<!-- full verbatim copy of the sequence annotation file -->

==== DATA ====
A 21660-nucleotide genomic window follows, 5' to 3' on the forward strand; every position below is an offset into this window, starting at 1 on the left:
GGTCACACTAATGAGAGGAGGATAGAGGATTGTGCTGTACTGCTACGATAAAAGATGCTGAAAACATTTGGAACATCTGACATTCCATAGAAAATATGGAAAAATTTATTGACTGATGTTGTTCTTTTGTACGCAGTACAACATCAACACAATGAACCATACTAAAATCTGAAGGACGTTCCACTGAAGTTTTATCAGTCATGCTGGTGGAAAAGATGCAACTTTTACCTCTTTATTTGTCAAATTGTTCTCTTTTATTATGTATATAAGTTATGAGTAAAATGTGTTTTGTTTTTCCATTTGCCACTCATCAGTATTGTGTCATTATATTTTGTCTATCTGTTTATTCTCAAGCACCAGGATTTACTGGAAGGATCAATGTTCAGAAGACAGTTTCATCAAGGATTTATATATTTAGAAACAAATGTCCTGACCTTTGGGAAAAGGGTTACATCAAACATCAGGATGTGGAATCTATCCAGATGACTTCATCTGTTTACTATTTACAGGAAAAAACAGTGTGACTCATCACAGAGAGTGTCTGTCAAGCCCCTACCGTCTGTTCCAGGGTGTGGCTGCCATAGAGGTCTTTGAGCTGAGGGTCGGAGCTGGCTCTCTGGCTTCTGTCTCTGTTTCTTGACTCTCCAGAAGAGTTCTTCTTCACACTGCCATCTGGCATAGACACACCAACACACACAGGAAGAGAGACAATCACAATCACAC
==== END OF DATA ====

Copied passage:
A 21660-nucleotide genomic window follows, 5' to 3' on the forward strand; every position below is an offset into this window, starting at 1 on the left:
GGTCACACTAATGAGAGGAGGATAGAGGATTGTGCTGTACTGCTACGATAAAAGATGCTGAAAACATTTGGAACATCTGACATTCCATAGAAAATATGGAAAAATTTATTGACTGATGTTGTTCTTTTGTACGCAGTACAACATCAACACAATGAACCATACTAAAATCTGAAGGACGTTCCACTGAAGTTTTATCAGTCATGCTGGTGGAAAAGATGCAACTTTTACCTCTTTATTTGTCAAATTGTTCTCTTTTATTATGTATATAAGTTATGAGTAAAATGTGTTTTGTTTTTCCATTTGCCACTCATCAGTATTGTGTCATTATATTTTGTCTATCTGTTTATTCTCAAGCACCAGGATTTACTGGAAGGATCAATGTTCAGAAGACAGTTTCATCAAGGATTTATATATTTAGAAACAAATGTCCTGACCTTTGGGAAAAGGGTTACATCAAACATCAGGATGTGGAATCTATCCAGATGACTTCATCTGTTTACTATTTACAGGAAAAAACAGTGTGACTCATCACAGAGAGTGTCTGTCAAGCCCCTACCGTCTGTTCCAGGGTGTGGCTGCCATAGAGGTCTTTGAGCTGAGGGTCGGAGCTGGCTCTCTGGCTTCTGTCTCTGTTTCTTGACTCTCCAGAAGAGTTCTTCTTCACACTGCCATCTGGCATAGACACACCAACACACACAGGAAGAGAGACAATCACAATCACAC